Language and Linguistics - 'Conditionals'

Updated: Dec 2, 2020

This extract is a sample of my contributions to the compehensive English language compendium ESL Radius at A client testimonial is included following the sample.

Note that conditional sentences are formed with two clauses.

1. the "if" clause/condition clause


2. the consequence clause

(1) If I had more time, (2) I would read every day.

Conditional sentences are always formed with some basic components. This is true every time, regardless of the type of conditional.

Condition Clause: if/when + subject + verb structure [+ ... ] Consequence clause: subject + verb structure [+ ... ]

It is possible to change the order of the clauses. When beginning with the if clause, use a comma to connect the second clause. No comma is needed if starting with the consequence clause.

If you feel tired, you should go and have a nap. You should go and have a nap if you feel tired.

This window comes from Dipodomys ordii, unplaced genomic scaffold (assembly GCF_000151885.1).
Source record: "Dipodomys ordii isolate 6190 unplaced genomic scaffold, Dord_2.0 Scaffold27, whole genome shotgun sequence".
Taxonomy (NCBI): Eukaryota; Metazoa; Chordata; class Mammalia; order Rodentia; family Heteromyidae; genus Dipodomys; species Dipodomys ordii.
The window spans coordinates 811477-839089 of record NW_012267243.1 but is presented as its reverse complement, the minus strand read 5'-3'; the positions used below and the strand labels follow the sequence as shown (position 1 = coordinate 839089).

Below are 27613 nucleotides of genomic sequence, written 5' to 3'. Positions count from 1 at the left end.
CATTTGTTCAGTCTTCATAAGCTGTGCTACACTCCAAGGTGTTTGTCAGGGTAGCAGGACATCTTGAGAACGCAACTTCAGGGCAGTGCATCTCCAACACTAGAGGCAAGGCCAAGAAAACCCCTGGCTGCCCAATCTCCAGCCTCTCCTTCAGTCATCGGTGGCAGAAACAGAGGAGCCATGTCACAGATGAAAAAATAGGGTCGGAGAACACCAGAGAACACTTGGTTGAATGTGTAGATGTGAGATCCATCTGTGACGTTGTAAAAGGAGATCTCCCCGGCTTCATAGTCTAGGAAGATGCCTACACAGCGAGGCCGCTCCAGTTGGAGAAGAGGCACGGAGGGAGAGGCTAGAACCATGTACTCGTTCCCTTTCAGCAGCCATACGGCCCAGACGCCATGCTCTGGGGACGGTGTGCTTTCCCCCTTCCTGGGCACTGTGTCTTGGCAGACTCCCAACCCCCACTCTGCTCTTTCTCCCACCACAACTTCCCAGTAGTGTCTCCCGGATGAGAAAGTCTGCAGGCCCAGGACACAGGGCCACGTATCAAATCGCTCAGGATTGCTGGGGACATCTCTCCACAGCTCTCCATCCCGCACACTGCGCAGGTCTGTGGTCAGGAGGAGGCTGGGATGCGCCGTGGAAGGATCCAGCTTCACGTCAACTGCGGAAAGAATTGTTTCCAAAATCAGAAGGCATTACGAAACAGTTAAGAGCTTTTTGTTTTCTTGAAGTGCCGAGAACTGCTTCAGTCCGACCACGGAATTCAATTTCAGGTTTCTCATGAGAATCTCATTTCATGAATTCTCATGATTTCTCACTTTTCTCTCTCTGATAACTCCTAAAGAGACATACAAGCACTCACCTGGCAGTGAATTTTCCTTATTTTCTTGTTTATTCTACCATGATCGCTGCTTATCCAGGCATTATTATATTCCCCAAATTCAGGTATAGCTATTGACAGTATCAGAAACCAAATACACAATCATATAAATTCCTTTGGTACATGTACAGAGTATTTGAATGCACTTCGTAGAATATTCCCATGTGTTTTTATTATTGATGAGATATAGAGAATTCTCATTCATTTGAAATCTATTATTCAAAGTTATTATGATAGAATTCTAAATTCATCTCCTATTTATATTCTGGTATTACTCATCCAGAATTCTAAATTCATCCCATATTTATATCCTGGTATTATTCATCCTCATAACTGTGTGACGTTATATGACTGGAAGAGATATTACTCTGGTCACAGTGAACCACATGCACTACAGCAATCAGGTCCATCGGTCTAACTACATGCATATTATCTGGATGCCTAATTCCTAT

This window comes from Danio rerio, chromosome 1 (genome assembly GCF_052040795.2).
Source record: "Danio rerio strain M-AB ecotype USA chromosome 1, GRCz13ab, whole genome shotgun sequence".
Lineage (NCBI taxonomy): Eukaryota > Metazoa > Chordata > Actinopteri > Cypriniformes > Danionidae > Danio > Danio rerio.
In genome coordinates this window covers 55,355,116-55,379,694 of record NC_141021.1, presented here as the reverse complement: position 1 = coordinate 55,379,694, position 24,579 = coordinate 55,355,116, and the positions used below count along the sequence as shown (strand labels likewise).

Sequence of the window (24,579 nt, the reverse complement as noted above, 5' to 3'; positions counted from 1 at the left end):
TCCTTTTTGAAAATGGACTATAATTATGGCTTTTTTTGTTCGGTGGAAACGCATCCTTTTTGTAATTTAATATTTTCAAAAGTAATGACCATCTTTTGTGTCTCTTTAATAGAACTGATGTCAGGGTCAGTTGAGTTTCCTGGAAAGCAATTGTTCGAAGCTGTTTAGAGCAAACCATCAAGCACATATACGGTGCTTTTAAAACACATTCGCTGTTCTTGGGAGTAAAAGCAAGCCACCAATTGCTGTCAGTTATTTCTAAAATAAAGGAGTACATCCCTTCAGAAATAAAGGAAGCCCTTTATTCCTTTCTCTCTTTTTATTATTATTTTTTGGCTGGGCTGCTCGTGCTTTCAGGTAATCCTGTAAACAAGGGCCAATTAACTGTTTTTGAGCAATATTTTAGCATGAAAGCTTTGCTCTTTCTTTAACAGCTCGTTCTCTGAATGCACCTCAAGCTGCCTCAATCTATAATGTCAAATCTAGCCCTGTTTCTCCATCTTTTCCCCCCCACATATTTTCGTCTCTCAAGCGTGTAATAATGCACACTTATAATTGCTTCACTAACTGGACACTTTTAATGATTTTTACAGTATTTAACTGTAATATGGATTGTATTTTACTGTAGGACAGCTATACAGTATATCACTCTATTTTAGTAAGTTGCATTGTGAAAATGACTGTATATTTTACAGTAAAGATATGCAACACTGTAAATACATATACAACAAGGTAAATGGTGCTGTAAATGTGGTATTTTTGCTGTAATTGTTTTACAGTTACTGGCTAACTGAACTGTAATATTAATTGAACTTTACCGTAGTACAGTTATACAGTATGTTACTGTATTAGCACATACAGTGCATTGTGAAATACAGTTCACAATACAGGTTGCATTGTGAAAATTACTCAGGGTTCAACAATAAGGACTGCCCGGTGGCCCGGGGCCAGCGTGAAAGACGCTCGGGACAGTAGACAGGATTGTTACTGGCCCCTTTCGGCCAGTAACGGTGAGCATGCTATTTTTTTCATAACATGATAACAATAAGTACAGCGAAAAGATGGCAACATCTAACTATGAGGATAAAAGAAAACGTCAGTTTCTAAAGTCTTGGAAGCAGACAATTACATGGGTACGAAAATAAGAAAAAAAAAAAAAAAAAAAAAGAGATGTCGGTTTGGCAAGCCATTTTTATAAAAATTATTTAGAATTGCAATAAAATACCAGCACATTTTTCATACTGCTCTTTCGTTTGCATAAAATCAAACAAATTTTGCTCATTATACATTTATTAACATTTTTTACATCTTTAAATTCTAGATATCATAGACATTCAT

Conditional structures can be used in different ways. They do not always appear in whole sentences with distinct clauses.

The consequence clause can be used in isolation to answer a conditional question, in reference to a condition clause that was mentioned before, or when appearing in a wider conditional context.

The if clause cannot appear in isolation, because "if" and "when" are conjunctions that require another clause.


I can think of no other content writing niche where attention to detail is as important as it is when developing pedagogic materials for English as Second Language learners. Shana has that focus. I recommend her without reservation for such jobs.

Jamie Bridge, ESL Radius


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